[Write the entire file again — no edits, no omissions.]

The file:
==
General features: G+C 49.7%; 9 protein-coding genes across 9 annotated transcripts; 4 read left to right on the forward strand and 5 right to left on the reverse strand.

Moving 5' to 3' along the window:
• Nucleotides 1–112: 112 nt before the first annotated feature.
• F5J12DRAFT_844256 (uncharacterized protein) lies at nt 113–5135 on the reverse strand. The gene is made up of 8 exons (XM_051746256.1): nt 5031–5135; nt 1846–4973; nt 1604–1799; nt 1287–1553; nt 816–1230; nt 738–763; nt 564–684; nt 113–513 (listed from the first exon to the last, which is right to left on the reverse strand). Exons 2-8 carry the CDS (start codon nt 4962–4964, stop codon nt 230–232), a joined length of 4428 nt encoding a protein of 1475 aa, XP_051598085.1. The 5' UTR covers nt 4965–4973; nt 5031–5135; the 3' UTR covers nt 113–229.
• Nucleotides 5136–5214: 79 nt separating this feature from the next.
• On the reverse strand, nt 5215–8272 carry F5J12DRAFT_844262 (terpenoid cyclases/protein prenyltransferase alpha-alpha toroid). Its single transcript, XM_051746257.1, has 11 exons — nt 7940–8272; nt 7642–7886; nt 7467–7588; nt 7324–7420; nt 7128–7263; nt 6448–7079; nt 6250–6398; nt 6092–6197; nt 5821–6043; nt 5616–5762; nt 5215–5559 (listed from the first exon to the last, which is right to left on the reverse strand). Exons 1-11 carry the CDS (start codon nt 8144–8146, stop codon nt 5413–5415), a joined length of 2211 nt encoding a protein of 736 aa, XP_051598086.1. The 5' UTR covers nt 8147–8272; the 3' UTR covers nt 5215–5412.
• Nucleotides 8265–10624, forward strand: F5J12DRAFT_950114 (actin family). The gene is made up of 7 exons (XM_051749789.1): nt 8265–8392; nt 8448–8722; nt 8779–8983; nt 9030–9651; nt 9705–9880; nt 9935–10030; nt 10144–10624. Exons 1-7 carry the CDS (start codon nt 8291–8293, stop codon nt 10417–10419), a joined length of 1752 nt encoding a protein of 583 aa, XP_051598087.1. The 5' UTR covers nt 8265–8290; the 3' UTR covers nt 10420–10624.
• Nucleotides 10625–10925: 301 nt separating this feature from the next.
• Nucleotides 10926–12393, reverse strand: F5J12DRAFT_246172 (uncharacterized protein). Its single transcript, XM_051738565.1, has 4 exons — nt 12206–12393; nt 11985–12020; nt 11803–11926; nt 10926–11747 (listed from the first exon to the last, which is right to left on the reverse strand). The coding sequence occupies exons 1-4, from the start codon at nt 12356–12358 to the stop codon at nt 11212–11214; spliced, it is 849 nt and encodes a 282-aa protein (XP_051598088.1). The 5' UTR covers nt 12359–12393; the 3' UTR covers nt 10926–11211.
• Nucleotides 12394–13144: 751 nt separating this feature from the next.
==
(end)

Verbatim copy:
General features: G+C 49.7%; 9 protein-coding genes across 9 annotated transcripts; 4 read left to right on the forward strand and 5 right to left on the reverse strand.

Moving 5' to 3' along the window:
• Nucleotides 1–112: 112 nt before the first annotated feature.
• F5J12DRAFT_844256 (uncharacterized protein) lies at nt 113–5135 on the reverse strand. The gene is made up of 8 exons (XM_051746256.1): nt 5031–5135; nt 1846–4973; nt 1604–1799; nt 1287–1553; nt 816–1230; nt 738–763; nt 564–684; nt 113–513 (listed from the first exon to the last, which is right to left on the reverse strand). Exons 2-8 carry the CDS (start codon nt 4962–4964, stop codon nt 230–232), a joined length of 4428 nt encoding a protein of 1475 aa, XP_051598085.1. The 5' UTR covers nt 4965–4973; nt 5031–5135; the 3' UTR covers nt 113–229.
• Nucleotides 5136–5214: 79 nt separating this feature from the next.
• On the reverse strand, nt 5215–8272 carry F5J12DRAFT_844262 (terpenoid cyclases/protein prenyltransferase alpha-alpha toroid). Its single transcript, XM_051746257.1, has 11 exons — nt 7940–8272; nt 7642–7886; nt 7467–7588; nt 7324–7420; nt 7128–7263; nt 6448–7079; nt 6250–6398; nt 6092–6197; nt 5821–6043; nt 5616–5762; nt 5215–5559 (listed from the first exon to the last, which is right to left on the reverse strand). Exons 1-11 carry the CDS (start codon nt 8144–8146, stop codon nt 5413–5415), a joined length of 2211 nt encoding a protein of 736 aa, XP_051598086.1. The 5' UTR covers nt 8147–8272; the 3' UTR covers nt 5215–5412.
• Nucleotides 8265–10624, forward strand: F5J12DRAFT_950114 (actin family). The gene is made up of 7 exons (XM_051749789.1): nt 8265–8392; nt 8448–8722; nt 8779–8983; nt 9030–9651; nt 9705–9880; nt 9935–10030; nt 10144–10624. Exons 1-7 carry the CDS (start codon nt 8291–8293, stop codon nt 10417–10419), a joined length of 1752 nt encoding a protein of 583 aa, XP_051598087.1. The 5' UTR covers nt 8265–8290; the 3' UTR covers nt 10420–10624.
• Nucleotides 10625–10925: 301 nt separating this feature from the next.
• Nucleotides 10926–12393, reverse strand: F5J12DRAFT_246172 (uncharacterized protein). Its single transcript, XM_051738565.1, has 4 exons — nt 12206–12393; nt 11985–12020; nt 11803–11926; nt 10926–11747 (listed from the first exon to the last, which is right to left on the reverse strand). The coding sequence occupies exons 1-4, from the start codon at nt 12356–12358 to the stop codon at nt 11212–11214; spliced, it is 849 nt and encodes a 282-aa protein (XP_051598088.1). The 5' UTR covers nt 12359–12393; the 3' UTR covers nt 10926–11211.
• Nucleotides 12394–13144: 751 nt separating this feature from the next.